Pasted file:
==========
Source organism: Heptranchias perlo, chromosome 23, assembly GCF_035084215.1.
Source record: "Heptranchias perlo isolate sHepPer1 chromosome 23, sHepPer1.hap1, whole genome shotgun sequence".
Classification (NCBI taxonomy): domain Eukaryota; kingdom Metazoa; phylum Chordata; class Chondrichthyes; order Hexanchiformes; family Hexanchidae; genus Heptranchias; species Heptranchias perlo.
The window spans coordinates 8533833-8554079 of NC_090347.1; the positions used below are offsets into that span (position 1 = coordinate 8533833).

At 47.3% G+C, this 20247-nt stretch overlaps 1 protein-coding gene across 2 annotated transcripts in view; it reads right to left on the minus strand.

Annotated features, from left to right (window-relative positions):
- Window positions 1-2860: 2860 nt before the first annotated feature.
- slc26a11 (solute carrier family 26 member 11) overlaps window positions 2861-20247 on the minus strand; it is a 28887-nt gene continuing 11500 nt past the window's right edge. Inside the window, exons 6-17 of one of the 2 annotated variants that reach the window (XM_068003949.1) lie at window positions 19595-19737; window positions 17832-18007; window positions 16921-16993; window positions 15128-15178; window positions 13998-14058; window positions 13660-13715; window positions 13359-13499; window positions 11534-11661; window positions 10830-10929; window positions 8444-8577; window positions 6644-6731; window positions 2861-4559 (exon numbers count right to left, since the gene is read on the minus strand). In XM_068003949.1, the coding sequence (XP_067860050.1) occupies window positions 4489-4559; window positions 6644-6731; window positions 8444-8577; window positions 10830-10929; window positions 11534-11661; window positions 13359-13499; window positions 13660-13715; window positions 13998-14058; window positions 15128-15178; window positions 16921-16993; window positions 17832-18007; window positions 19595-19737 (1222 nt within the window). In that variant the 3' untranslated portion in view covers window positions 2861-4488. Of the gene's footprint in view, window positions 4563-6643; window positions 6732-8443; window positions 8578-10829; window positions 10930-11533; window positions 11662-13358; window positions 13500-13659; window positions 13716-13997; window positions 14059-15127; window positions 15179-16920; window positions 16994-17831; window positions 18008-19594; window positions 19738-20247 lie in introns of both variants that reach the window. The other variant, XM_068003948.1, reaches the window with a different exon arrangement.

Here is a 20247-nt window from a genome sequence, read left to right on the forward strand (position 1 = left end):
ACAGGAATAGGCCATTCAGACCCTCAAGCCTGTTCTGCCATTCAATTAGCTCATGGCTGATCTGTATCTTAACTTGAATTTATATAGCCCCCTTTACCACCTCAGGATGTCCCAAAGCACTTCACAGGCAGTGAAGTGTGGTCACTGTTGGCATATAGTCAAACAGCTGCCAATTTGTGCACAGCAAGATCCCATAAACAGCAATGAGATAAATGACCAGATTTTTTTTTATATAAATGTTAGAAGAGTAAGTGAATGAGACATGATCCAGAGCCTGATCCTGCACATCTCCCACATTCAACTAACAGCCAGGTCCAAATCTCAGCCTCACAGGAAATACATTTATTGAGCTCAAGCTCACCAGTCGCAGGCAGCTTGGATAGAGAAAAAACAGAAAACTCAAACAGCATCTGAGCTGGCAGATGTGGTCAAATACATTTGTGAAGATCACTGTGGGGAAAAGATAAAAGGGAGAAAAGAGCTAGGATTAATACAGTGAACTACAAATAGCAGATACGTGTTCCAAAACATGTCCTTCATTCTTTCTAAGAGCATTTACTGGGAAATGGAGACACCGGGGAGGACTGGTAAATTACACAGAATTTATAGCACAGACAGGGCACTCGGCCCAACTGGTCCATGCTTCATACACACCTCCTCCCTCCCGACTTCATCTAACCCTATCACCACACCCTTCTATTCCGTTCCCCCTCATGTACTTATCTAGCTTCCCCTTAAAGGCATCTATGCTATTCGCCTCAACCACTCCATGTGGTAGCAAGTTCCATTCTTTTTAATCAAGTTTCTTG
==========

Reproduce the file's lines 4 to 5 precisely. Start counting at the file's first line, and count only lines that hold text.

The window spans coordinates 8533833-8554079 of NC_090347.1; the positions used below are offsets into that span (position 1 = coordinate 8533833).

At 47.3% G+C, this 20247-nt stretch overlaps 1 protein-coding gene across 2 annotated transcripts in view; it reads right to left on the minus strand.